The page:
Less than a year ago, during the early stages of his freshman season at Pittsburgh, Steven Adams showed flashes of his seething potential, but looked a bit lost when faced with stiffer competition and a bigger stage.
In his first two games against ranked opponents — a mid-November loss to Michigan and a late December loss to Cincinnati, both on national television — Adams played a combined 34 minutes. He committed six fouls. He scored zero points. And scouts noticed.
“At the start of the season, it was a horror show,” ESPN analyst Chad Ford told the Pittsburgh Post-Gazette during a pre-Draft interview about Adams. “It looked like he had never played organized basketball before. The first time I scouted him, I remember I wrote down in my notes: Years away, come back and check on him as a junior.”
Ten months later, the one-time project is, well, still correctly labeled as an ongoing project. But instead of preparing for his sophomore season at Pitt, the New Zealand native is in his first training camp with the Oklahoma City Thunder, viewed by many as the team's future at the center position.
His sudden ascension from there to here is mostly related to substantial developments through the latter half of last season, which included a double-double in his only career NCAA Tournament game.
“I caught him in a Big East game at the end of the season, and he was a better player,” Ford told the Gazette. “By the Big East tournament, I was seeing what scouts were seeing when he was in high school.”
But from a pure basketball standpoint, Adams' biggest period of growth may have come in the past few months, starting the day after he was selected as the 12th overall pick.
With the sport now his profession, Adams immediately began daily workouts in OKC with a coaching staff known for its development of young talent.
“I feel like I've grown a lot,” Adams said. “Like quite a bit. Big thanks to the coaches here.”
And through two preseason games, the results couldn't have been much more encouraging.
Adams played a combined 32 minutes during the Thunder's recent overseas trip, compiling 13 points, 10 rebounds and two blocks.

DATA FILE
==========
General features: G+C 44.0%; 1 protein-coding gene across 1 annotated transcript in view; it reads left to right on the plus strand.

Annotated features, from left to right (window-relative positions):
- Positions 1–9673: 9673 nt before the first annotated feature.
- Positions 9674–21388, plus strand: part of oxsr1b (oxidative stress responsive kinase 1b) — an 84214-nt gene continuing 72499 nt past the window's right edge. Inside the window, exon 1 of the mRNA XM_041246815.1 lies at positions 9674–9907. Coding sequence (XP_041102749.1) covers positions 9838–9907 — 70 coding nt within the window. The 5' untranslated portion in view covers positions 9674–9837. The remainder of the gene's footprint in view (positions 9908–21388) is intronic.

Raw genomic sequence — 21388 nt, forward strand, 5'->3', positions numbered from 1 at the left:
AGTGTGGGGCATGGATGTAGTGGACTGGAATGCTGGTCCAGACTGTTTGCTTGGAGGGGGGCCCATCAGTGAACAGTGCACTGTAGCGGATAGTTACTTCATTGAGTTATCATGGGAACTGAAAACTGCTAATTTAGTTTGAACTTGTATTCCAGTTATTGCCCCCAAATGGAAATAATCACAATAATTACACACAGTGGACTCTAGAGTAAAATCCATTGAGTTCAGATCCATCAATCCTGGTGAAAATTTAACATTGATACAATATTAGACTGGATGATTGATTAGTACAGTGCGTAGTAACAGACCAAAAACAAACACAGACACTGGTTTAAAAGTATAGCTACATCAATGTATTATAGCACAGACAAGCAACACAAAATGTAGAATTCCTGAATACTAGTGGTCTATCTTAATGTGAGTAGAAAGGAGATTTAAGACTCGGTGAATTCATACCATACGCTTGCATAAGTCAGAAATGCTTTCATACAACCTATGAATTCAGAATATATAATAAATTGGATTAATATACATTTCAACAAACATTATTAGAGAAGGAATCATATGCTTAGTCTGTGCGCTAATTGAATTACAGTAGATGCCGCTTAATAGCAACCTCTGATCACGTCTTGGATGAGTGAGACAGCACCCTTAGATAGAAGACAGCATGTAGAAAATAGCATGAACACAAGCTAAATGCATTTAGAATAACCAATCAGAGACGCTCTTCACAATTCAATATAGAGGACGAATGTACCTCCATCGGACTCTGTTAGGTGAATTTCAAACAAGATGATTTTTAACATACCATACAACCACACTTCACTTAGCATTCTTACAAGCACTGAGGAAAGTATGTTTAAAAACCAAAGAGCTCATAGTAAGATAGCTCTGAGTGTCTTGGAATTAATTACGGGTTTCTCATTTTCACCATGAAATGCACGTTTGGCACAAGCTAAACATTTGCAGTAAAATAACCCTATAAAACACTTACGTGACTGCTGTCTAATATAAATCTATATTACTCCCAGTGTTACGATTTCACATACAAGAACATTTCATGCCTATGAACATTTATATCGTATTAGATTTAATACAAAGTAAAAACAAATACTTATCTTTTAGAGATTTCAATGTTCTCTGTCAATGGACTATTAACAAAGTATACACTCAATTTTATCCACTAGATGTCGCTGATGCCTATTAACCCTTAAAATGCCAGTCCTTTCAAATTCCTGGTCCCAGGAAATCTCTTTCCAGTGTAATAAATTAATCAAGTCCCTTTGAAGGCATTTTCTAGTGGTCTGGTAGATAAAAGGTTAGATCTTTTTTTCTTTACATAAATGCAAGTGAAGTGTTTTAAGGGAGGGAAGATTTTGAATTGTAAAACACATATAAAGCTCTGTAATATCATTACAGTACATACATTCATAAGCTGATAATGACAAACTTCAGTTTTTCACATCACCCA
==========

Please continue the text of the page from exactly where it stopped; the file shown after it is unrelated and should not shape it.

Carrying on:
Those numbers certainly aren't eye-popping, but his constant activity and general court awareness jumped off the screen.
Most notably, he made a couple of sly backdoor cuts, smoothly gathering and finishing a pair of quick passes that have commonly ricocheted off the hands of Thunder centers in the past.
“He's so hungry, and he's so eager to get better that I guess you could say we (foresaw) him doing well,” point guard Reggie Jackson said, before admitting, “Maybe not this well, but he picks up things quickly.”
The learning curve remains steep for the 20-year-old, particularly on defense, where his youthful energy was on full display in the first two exhibition games (eight fouls in 32 minutes).
“Once I'm in the game, it's going very, very fast for me,” Adams said, when referring to the Thunder's complicated defensive coverages. “There's so much to think about. So I just kind of have to slow myself down and work on the defensive stuff before everything else.”
But the physical tools, at 7-feet, 255 pounds, are already there. And the offensive skills seem to be further along than most expected.
So a guy who once seemed ticketed for an extended stay in Tulsa has suddenly become an intriguing option for the Thunder's immediate rotation.
Time will tell and history would suggest otherwise, with Scott Brooks showing a usual reluctance to play young guys over known veteran commodities.
Kendrick Perkins is the entrenched starter. Hasheem Thabeet is the returning backup. But Adams, already viewed as the future, could be making a push for a rotation spot in the present.
“It takes some time,” Brooks said, trying to tamper expectations. “He has to understand what we do on both ends of the floor. The game always seems to be faster for younger players. But I think what he's done the last 10 days is good to see. It's fun to see his enthusiasm, his excitement for the game.”